Syracuse beats Ottawa, 2-1, in exhibition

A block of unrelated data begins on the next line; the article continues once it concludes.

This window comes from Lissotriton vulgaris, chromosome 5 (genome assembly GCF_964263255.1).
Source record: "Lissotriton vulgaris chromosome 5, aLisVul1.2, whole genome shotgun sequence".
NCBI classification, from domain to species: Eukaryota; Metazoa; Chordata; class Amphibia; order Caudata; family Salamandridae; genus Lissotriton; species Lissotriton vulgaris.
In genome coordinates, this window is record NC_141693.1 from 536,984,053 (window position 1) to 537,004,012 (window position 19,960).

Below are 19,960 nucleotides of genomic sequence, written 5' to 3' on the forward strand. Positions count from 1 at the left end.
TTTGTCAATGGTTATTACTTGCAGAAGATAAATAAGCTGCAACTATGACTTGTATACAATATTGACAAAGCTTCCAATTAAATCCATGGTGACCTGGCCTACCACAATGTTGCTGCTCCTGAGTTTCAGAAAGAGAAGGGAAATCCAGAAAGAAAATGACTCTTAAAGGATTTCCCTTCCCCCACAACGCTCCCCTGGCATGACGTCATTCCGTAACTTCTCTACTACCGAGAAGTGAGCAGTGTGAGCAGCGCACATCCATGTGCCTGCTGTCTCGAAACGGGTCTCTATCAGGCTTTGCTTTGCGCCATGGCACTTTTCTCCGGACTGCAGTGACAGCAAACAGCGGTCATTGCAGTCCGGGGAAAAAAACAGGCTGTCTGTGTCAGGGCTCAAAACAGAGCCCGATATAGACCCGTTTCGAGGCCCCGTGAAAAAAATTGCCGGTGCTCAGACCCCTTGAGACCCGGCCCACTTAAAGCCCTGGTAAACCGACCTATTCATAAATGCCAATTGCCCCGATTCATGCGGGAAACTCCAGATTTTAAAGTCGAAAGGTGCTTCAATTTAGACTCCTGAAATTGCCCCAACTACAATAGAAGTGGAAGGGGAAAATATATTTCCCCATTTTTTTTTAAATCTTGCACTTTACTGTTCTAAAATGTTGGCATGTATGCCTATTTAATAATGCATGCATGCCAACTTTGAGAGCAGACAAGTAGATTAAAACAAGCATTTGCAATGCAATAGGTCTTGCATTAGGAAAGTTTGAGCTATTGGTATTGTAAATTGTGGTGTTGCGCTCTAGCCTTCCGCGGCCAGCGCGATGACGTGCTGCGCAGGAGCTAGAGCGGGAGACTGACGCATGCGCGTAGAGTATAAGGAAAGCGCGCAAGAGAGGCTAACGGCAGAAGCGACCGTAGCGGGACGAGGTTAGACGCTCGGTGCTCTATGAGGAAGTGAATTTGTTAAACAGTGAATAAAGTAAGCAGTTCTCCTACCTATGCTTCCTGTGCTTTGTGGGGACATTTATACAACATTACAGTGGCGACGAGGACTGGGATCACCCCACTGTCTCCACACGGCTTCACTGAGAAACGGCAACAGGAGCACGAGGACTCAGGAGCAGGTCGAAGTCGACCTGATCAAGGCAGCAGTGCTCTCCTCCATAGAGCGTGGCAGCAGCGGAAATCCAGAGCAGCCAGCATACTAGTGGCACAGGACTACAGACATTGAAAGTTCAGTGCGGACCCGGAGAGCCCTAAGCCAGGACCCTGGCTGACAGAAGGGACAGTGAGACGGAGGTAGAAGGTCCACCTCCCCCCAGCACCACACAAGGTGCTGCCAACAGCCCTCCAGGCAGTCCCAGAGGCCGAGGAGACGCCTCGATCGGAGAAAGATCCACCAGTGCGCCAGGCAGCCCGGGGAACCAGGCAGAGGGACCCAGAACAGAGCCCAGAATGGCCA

first_img Published on September 24, 2017 at 6:40 pm Contact Eric: erblack@syr.edu | @esblack34 Victoria Klimek cut to the middle of the zone. After several rebounds, she cradled the puck and flicked her wrist for another Syracuse shot. It found the back of the net.Klimek’s goal was the culmination of a game-long attack by the Orange, which totaled 51 shot attempts. It gave Syracuse a 2-1 lead it wouldn’t relinquish. Syracuse dominated the control of the puck, keeping possession in Ottawa territory for most of the game. After 35 minutes, the Orange found itself down 1-0. Then, on its 33rd shot of the game, Syracuse broke through.“(Alysha) Burriss hit me with a nice pass … we had a lot of chances before that though, so it was just kind of a build-up, and finally the puck went in the net,” said Allie Munroe, who put the Orange on the board with a goal in the second period. “It was our first game, so obviously it was just kind of getting used to everyone and getting used to playing.”One of those freshmen was Klimek, who, in her first collegiate game, scored off a feed from Lindsay Eastwood in the middle of penalty-depleted zone.The Brampton, Ontario, native was aggressive from the outset, sending three shots toward the net in the first period. She didn’t attempt her fourth and final shot until the third period, but then, for the first time in her college career, her attempt hit the target.AdvertisementThis is placeholder text“We kept getting puck possession because of (the shots),” Klimek said, “so I thought it helped because we kept … getting shots, and eventually one of them was gonna go in, just happened to be mine.”Syracuse never stopped attacking. As the Orange shots were sent away one after another, Syracuse responded with even more, including 18 in the decisive third period.“I thought we did a good job,” head coach Paul Flanagan said. “Because early on they were sending two forwards and trying to pressure our defensemen, trying to frustrate us on the breakout. I think our team did a good job moving the puck, and if they didn’t have an outlet, or someone to pass to, they did a good job of getting their feet moving and just made good decisions through the middle of the zone.”With only a week of practice under its belt entering today, Syracuse will have totaled less than two weeks of preparation before its regular season opener on Friday at Bemidji State.“It was good for us,” Flanagan said. “It does give us something to go on now. You could really see the positives that we came out with today.” Comments Facebook Twitter Google+last_img read more